M&T Bank Is Said to Weigh Giving Up Majority Stake to Santander

M&T Bank Corp. may give up a majority stake to Banco Santander SA through a merger with the Spanish lender’s U.S. unit, while retaining some elements of control, according to people with knowledge of the matter.

The banks are in informal talks with the U.S. Federal Reserve to gauge how such a deal would be received, and expect to hear back within two weeks, said the people, who spoke on condition of anonymity because the talks are private. Many of the terms, including the timing of when Santander would get the majority stake, have yet to be worked out, the people said.

An agreement would allow Santander to put its Sovereign Bank unit, which had pretax losses for the past three years, under the management of M&T Chief Executive Officer Robert Wilmers, 76, and his team, the people said. Buffalo, New York- based M&T, which counts Warren Buffett’s Berkshire Hathaway Inc. among its biggest shareholders, steered through the financial crisis without posting a loss.

“M&T is, in our view, an extremely well-run bank,” said Gerard Cassidy, an analyst with RBC Capital Markets in Portland, Maine, in a telephone interview. A deal placing M&T in control of U.S. operations would be favorable to M&T’s shareholders, “because we’d expect M&T to be able to drive its efficiencies into the combined companies to make the bank very profitable.”

M&T has a market value of more than $10 billion. Together, M&T and Sovereign, which are about the same size, would become the ninth-largest U.S. savings institution by deposits.

Compromise Floated

M&T and Santander have been in intermittent merger talks for months, with Santander seeking a takeover of M&T, and M&T aiming to combine with Sovereign without submitting to the control of the Spanish bank, the people said. The proposal being floated to federal regulators represents a compromise between those two positions, one of the people said.

M&T’s shares rose 5 percent to $91 yesterday in New York Stock Exchange composite trading. The stock is up 36 percent this year.

Spokesmen for M&T and Santander declined to comment. A spokeswoman for the Fed in Washington declined to comment.

The transaction would probably be structured as a stock merger, in which Santander trades its holding of the Sovereign unit for shares in M&T, said one of the people. Santander may start with a minority holding in M&T with an option that allows it to increase ownership to more than 50 percent within a few years, the people said.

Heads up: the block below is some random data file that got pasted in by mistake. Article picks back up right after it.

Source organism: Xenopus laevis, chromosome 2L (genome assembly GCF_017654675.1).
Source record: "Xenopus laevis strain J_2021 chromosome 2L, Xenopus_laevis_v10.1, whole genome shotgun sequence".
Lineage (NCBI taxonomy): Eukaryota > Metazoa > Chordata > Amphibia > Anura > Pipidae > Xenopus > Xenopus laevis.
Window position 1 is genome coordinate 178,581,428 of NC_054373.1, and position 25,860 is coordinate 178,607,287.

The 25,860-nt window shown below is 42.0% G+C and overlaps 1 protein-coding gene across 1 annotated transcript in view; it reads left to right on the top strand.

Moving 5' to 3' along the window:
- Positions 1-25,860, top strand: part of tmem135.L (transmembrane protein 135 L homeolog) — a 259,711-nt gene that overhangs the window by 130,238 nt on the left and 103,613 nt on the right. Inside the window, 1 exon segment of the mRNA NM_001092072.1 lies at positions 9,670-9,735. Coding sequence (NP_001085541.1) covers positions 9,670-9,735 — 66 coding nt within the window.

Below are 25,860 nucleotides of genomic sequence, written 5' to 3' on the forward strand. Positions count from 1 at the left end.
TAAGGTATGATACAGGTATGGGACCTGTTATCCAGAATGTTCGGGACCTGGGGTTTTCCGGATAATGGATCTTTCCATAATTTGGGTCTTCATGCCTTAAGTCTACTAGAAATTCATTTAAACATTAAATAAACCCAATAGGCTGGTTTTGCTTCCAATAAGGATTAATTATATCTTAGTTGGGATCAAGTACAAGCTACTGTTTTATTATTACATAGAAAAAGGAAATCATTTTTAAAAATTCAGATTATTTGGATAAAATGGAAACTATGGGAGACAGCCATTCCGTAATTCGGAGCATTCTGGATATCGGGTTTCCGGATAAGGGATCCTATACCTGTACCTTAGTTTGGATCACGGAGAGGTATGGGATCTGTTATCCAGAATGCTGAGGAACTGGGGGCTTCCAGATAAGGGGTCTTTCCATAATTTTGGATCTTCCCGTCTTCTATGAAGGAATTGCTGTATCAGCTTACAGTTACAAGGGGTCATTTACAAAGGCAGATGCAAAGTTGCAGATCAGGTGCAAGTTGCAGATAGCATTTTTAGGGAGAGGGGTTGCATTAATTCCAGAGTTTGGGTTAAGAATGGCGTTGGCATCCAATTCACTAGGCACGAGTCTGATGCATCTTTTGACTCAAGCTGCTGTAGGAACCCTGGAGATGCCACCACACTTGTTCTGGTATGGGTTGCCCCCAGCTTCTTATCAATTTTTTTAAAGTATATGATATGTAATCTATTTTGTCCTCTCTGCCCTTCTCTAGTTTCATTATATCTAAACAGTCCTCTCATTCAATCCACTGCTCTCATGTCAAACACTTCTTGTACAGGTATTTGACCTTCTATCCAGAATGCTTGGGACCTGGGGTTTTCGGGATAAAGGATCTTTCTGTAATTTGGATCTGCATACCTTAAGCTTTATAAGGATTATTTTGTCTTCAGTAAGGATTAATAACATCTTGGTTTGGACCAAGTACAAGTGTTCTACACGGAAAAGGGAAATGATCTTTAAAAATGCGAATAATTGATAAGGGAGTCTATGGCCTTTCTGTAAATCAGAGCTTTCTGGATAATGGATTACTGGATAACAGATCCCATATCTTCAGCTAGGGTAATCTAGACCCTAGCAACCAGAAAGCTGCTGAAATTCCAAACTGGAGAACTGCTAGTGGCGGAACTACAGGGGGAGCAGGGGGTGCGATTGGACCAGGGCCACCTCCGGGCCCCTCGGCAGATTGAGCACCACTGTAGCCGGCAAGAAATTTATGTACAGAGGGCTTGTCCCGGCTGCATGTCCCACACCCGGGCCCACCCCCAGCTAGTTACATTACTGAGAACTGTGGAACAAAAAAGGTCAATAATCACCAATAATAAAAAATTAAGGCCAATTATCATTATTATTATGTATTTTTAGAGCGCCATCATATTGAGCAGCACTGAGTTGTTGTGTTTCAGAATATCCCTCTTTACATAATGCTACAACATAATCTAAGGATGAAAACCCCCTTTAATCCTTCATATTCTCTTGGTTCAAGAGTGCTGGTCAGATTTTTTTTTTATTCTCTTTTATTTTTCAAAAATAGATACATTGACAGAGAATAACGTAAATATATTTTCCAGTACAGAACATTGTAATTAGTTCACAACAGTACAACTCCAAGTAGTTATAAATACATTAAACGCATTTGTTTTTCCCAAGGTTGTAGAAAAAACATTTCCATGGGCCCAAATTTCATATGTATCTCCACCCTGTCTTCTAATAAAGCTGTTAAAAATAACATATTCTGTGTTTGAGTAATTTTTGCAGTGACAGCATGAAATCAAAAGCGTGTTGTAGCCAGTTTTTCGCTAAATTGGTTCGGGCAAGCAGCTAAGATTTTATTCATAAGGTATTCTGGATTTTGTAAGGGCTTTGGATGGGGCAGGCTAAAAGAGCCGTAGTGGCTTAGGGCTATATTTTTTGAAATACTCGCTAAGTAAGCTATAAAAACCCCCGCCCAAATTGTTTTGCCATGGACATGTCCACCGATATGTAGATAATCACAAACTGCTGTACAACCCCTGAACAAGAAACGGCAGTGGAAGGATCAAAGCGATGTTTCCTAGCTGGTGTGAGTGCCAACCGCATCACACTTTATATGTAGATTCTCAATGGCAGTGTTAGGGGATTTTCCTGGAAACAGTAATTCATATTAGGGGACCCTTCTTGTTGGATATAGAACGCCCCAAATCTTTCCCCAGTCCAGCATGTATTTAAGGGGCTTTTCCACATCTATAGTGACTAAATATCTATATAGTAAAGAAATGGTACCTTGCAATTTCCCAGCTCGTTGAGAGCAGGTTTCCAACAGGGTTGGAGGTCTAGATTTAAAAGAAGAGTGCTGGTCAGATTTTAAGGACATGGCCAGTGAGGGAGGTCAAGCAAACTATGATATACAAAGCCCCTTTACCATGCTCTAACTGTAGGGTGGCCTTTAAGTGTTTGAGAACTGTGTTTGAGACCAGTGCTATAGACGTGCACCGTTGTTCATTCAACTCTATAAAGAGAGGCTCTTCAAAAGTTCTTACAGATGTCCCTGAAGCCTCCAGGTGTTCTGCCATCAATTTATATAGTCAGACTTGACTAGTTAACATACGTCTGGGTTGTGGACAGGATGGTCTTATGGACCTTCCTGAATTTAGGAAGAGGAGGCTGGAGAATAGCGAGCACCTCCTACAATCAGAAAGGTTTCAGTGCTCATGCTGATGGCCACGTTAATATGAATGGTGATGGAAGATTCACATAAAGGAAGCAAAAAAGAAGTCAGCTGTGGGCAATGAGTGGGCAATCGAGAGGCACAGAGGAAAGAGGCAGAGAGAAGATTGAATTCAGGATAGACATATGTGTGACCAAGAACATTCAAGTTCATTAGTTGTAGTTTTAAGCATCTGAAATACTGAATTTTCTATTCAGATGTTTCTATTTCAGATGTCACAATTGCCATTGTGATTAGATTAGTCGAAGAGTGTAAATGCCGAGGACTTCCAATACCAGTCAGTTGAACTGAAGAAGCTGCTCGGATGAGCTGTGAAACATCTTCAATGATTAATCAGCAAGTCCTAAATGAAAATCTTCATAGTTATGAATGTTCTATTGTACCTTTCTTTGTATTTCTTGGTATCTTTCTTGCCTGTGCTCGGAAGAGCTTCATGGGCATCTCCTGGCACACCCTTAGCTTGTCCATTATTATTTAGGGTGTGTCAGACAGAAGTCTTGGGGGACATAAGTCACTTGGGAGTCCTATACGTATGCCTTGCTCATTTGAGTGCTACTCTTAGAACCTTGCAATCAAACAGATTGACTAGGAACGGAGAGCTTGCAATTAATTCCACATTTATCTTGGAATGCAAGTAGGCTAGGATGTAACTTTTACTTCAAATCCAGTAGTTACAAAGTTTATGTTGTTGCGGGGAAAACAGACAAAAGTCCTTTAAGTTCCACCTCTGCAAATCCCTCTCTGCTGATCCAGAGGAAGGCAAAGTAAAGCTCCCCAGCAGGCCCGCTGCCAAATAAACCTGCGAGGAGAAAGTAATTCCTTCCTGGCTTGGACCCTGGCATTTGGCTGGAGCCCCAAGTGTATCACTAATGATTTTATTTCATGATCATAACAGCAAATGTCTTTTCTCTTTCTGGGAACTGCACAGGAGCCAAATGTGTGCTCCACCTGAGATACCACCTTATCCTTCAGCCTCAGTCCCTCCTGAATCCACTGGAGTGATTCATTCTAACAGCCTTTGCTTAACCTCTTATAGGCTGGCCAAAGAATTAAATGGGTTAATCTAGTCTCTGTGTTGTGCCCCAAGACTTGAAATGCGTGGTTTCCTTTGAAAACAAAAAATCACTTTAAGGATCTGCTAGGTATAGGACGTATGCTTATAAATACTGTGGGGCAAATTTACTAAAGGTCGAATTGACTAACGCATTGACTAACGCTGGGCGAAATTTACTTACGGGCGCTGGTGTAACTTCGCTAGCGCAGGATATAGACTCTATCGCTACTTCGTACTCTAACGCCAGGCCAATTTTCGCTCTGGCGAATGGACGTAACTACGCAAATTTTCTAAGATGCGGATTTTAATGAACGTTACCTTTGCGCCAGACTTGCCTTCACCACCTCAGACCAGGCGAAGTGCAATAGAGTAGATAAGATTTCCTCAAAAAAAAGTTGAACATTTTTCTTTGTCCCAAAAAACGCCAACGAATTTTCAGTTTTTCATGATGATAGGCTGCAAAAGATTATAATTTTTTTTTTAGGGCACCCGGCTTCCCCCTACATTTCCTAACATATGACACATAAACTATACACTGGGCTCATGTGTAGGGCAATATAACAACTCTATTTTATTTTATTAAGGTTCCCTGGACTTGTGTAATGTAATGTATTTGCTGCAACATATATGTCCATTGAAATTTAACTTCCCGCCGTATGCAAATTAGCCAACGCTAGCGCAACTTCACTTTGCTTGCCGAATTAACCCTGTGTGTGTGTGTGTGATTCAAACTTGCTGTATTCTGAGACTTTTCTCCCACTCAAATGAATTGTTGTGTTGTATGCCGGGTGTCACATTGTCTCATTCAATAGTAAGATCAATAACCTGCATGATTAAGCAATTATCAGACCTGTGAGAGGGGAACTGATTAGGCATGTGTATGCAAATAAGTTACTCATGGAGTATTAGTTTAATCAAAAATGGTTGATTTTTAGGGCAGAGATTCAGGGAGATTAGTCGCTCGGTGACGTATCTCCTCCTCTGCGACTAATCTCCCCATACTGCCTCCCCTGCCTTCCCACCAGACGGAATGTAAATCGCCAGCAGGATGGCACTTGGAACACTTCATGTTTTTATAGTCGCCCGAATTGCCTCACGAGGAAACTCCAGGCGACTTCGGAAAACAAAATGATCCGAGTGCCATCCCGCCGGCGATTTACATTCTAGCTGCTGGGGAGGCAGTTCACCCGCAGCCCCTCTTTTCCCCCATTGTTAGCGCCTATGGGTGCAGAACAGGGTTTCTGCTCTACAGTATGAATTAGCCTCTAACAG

Santander, based in the Spanish city of the same name, is in talks to acquire Allied Irish Banks Plc’s 22.5 percent stake in M&T, the people said. Catherine Burke, a spokeswoman for Allied Irish, declined to comment.

Acquisition Spree

Santander has been on an acquisition spree this year, agreeing to buy a portfolio of car loans from HSBC Holdings Plc for $4 billion, Allied Irish’s 70 percent stake in a Polish bank for $3.7 billion, and 318 bank branches from Royal Bank of Scotland Group Plc.

Sovereign had $72.6 billion of assets and $41.6 billion of deposits as of June 30, according to data from the Federal Deposit Insurance Corp. M&T had $67.3 billion of assets and $47.5 billion of deposits.

At Sovereign, where Santander bought a minority stake in 2005, losses and customer withdrawals forced it to seek a rescue from Santander, which bought the rest of it last year.

Wilmers negotiated protections to preserve control in at least one previous transaction. In 2002, he agreed to buy Allied Irish’s Allfirst Financial unit for stock and cash, giving the Dublin-based bank its holding and adding more than 700 branches. Under the deal, Allied Irish agreed to limit its stake to 25 percent and to add Wilmers to its board of directors.

To contact the reporters on this story: Zachary R. Mider in New York at zmider1@bloomberg.net; Jacqueline Simmons in Paris at jackiem@bloomberg.net; Jeffrey McCracken in New York at jmccracken3@bloomberg.net.

To contact the editor responsible for this story: Jennifer Sondag at jsondag@bloomberg.net.

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